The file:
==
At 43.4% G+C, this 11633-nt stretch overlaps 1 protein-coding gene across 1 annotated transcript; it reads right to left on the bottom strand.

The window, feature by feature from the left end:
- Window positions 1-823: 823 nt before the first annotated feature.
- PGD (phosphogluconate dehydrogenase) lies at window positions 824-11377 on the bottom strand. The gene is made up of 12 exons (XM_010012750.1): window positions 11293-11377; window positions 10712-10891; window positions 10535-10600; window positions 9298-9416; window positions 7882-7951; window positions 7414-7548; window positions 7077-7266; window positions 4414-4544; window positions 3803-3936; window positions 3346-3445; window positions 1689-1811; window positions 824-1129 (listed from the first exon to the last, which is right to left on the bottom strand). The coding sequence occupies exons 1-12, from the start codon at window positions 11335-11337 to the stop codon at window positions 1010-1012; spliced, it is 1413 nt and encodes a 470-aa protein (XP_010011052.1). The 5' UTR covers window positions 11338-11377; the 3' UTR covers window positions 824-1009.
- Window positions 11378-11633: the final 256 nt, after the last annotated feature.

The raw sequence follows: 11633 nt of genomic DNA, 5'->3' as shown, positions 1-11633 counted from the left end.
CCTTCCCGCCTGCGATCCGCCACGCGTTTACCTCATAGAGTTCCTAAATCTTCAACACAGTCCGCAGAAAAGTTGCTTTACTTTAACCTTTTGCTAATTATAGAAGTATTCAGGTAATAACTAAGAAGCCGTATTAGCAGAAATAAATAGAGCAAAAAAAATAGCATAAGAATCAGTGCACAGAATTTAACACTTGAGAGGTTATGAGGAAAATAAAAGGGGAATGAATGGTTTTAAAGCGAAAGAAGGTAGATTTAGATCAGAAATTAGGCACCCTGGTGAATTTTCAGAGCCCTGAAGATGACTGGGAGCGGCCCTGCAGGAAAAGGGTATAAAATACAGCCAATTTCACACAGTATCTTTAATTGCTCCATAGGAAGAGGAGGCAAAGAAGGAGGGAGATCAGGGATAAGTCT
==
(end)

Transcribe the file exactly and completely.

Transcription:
At 43.4% G+C, this 11633-nt stretch overlaps 1 protein-coding gene across 1 annotated transcript; it reads right to left on the bottom strand.

The window, feature by feature from the left end:
- Window positions 1-823: 823 nt before the first annotated feature.
- PGD (phosphogluconate dehydrogenase) lies at window positions 824-11377 on the bottom strand. The gene is made up of 12 exons (XM_010012750.1): window positions 11293-11377; window positions 10712-10891; window positions 10535-10600; window positions 9298-9416; window positions 7882-7951; window positions 7414-7548; window positions 7077-7266; window positions 4414-4544; window positions 3803-3936; window positions 3346-3445; window positions 1689-1811; window positions 824-1129 (listed from the first exon to the last, which is right to left on the bottom strand). The coding sequence occupies exons 1-12, from the start codon at window positions 11335-11337 to the stop codon at window positions 1010-1012; spliced, it is 1413 nt and encodes a 470-aa protein (XP_010011052.1). The 5' UTR covers window positions 11338-11377; the 3' UTR covers window positions 824-1009.
- Window positions 11378-11633: the final 256 nt, after the last annotated feature.

The raw sequence follows: 11633 nt of genomic DNA, 5'->3' as shown, positions 1-11633 counted from the left end.
CCTTCCCGCCTGCGATCCGCCACGCGTTTACCTCATAGAGTTCCTAAATCTTCAACACAGTCCGCAGAAAAGTTGCTTTACTTTAACCTTTTGCTAATTATAGAAGTATTCAGGTAATAACTAAGAAGCCGTATTAGCAGAAATAAATAGAGCAAAAAAAATAGCATAAGAATCAGTGCACAGAATTTAACACTTGAGAGGTTATGAGGAAAATAAAAGGGGAATGAATGGTTTTAAAGCGAAAGAAGGTAGATTTAGATCAGAAATTAGGCACCCTGGTGAATTTTCAGAGCCCTGAAGATGACTGGGAGCGGCCCTGCAGGAAAAGGGTATAAAATACAGCCAATTTCACACAGTATCTTTAATTGCTCCATAGGAAGAGGAGGCAAAGAAGGAGGGAGATCAGGGATAAGTCT